Whether you're a lush (as Betty White says, "Vodka is a kind of hobby") or a teetotaler, this book will fascinate and entertain (I was laughing out loud at least once every chapter). I particularly recommend the eAudiobook, which I listened to on a long road trip. It made the time fly by, listening in turn to chapters about the history of yeast and the chemical reasons behind hangovers (and their "cures"), to the author's anecdotes about visiting famous breweries and drinking tragically expensive scotch in distinguished New York City bars. The narrator, Sean Runnette, has a pleasingly apt
This is the first book in the Phryne Fisher Mystery series, a charmingly written series set in in early 20th century Melbourne, Australia. The atmospheric and well-researched details in these novels create an engrossing view into 1920s Melbourne society at all levels. The cast has its regulars, like Jack Robinson, the long-suffering and orchid-loving policeman, Cec and Burt, the wharfies who hope for a socialist revolution, and Lin Chung, the well-to-do son of Chinese immigrants. Included in each book is an ever-changing variety of folks from all walks of Australian life, who round out the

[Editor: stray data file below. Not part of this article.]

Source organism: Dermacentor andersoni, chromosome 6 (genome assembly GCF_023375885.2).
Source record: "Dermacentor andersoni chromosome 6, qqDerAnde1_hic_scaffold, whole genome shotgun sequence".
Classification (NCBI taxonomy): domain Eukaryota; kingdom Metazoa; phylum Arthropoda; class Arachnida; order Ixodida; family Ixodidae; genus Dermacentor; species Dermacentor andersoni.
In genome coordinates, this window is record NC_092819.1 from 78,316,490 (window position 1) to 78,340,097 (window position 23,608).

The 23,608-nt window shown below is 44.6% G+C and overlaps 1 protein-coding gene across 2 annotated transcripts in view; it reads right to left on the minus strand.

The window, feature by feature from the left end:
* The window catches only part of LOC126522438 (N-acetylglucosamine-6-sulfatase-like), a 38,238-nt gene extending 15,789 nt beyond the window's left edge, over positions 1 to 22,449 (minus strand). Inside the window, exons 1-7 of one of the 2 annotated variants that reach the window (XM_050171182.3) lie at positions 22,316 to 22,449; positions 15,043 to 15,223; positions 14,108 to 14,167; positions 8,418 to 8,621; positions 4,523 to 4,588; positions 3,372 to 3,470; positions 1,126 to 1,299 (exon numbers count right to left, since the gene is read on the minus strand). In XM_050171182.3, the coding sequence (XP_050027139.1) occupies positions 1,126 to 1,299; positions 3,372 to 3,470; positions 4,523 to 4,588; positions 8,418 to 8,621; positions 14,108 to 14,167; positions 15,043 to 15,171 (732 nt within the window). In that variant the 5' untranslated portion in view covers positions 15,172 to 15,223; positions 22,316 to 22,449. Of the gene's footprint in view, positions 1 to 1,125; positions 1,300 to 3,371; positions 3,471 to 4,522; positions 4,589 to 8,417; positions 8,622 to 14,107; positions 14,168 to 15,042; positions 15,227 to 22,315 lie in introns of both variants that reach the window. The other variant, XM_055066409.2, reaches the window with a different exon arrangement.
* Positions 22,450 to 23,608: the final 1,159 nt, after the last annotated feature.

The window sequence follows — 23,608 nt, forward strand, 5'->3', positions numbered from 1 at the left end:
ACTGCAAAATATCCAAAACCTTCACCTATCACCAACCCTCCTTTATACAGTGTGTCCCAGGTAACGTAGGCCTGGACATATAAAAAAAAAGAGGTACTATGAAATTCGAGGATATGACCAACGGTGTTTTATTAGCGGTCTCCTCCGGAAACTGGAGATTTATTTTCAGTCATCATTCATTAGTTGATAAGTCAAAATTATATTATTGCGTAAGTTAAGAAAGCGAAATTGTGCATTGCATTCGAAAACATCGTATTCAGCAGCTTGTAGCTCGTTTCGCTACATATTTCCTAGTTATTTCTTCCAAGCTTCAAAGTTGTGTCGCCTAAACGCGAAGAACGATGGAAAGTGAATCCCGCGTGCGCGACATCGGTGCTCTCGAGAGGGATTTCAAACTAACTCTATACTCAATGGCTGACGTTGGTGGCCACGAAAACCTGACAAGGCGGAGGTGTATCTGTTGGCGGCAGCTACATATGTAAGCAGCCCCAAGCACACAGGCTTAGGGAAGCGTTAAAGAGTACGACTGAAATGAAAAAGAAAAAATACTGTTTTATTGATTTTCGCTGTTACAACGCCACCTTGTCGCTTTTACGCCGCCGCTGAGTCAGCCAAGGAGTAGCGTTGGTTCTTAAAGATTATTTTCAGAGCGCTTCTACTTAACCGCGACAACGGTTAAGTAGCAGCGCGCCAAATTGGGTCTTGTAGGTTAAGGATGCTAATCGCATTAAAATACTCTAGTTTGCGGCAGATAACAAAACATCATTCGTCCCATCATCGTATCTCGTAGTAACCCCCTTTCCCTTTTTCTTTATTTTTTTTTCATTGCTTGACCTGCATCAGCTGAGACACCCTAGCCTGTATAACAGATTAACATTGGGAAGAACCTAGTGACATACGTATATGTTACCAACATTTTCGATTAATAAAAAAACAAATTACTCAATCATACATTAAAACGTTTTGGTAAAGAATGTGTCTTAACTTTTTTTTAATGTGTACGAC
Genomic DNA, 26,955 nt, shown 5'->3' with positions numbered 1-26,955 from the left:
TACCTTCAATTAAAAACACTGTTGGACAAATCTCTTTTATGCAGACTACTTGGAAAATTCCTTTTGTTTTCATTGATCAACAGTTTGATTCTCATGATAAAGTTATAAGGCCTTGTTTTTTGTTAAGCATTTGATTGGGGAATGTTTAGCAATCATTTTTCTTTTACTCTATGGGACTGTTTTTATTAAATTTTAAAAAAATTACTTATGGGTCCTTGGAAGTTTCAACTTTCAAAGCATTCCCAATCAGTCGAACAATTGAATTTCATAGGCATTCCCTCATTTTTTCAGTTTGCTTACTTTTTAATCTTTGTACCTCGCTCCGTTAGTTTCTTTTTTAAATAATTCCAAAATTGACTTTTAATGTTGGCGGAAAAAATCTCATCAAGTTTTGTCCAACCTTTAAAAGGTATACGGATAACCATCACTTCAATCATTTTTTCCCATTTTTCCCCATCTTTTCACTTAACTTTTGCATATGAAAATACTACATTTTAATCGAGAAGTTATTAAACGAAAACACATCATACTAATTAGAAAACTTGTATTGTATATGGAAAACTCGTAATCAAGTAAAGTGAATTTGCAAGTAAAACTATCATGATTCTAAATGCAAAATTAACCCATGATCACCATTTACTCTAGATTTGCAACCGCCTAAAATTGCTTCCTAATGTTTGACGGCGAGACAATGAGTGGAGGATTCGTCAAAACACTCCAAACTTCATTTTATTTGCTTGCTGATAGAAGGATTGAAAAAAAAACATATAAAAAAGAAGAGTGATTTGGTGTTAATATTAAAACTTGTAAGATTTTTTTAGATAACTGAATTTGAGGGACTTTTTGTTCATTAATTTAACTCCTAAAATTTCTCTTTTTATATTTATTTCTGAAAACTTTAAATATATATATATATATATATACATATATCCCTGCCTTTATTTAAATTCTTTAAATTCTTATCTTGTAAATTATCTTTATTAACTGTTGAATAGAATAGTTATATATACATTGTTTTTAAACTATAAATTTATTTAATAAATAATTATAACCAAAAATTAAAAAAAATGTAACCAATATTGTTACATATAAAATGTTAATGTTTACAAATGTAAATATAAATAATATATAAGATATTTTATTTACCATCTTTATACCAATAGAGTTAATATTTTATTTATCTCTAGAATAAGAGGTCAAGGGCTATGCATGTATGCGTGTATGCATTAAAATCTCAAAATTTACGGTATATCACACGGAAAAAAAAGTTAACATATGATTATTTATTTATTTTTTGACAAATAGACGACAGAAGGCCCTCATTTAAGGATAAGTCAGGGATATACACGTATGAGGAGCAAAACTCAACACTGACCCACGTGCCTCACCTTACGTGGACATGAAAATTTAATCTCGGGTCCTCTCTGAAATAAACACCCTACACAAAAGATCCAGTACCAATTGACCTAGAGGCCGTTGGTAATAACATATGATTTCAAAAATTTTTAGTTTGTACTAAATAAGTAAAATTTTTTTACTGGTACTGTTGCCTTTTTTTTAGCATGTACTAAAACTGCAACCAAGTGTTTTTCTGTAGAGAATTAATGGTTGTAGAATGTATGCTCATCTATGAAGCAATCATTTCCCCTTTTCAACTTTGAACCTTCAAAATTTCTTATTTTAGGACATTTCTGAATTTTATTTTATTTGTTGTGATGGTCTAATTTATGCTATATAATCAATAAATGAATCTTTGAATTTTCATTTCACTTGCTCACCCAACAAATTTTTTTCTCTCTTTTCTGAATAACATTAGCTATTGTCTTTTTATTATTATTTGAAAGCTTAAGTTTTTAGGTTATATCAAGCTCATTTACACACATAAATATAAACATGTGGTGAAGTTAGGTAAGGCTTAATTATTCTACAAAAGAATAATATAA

Kresley Cole does it again with this amazing, riveting tale of Lothaire—an ancient vampire bent on ruling all of the Horde (evil vampires, btw)! But wait... his efforts thwarted by puny Elizabeth Pierce, a mere mortal. This book does not follow the same-old, same-old recipe I commonly find in paranormal romance novels. It's got sass, it's got vavoom, and I give it 5 fangs out of 5! In fact, I think I'm going to read it again.... and again...